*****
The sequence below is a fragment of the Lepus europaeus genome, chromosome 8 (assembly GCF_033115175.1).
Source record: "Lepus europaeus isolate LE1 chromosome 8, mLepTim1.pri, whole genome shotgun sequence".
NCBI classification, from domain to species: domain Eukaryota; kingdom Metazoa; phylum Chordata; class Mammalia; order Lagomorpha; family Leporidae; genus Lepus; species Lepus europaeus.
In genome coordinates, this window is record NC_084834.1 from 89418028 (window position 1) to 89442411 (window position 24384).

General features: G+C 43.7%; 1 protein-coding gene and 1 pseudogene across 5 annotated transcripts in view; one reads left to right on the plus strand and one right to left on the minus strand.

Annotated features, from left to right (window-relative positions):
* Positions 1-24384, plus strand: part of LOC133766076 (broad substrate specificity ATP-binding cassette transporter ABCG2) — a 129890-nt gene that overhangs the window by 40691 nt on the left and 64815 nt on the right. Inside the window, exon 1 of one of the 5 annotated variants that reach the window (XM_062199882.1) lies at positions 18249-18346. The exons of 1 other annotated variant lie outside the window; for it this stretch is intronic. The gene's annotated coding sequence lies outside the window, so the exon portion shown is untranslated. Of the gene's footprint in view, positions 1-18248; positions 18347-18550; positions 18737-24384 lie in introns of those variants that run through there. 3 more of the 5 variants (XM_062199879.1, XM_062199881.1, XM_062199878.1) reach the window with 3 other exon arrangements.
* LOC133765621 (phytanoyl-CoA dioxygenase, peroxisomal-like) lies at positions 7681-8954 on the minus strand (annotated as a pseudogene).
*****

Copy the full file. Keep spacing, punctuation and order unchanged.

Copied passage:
The sequence below is a fragment of the Lepus europaeus genome, chromosome 8 (assembly GCF_033115175.1).
Source record: "Lepus europaeus isolate LE1 chromosome 8, mLepTim1.pri, whole genome shotgun sequence".
NCBI classification, from domain to species: domain Eukaryota; kingdom Metazoa; phylum Chordata; class Mammalia; order Lagomorpha; family Leporidae; genus Lepus; species Lepus europaeus.
In genome coordinates, this window is record NC_084834.1 from 89418028 (window position 1) to 89442411 (window position 24384).

General features: G+C 43.7%; 1 protein-coding gene and 1 pseudogene across 5 annotated transcripts in view; one reads left to right on the plus strand and one right to left on the minus strand.

Annotated features, from left to right (window-relative positions):
* Positions 1-24384, plus strand: part of LOC133766076 (broad substrate specificity ATP-binding cassette transporter ABCG2) — a 129890-nt gene that overhangs the window by 40691 nt on the left and 64815 nt on the right. Inside the window, exon 1 of one of the 5 annotated variants that reach the window (XM_062199882.1) lies at positions 18249-18346. The exons of 1 other annotated variant lie outside the window; for it this stretch is intronic. The gene's annotated coding sequence lies outside the window, so the exon portion shown is untranslated. Of the gene's footprint in view, positions 1-18248; positions 18347-18550; positions 18737-24384 lie in introns of those variants that run through there. 3 more of the 5 variants (XM_062199879.1, XM_062199881.1, XM_062199878.1) reach the window with 3 other exon arrangements.
* LOC133765621 (phytanoyl-CoA dioxygenase, peroxisomal-like) lies at positions 7681-8954 on the minus strand (annotated as a pseudogene).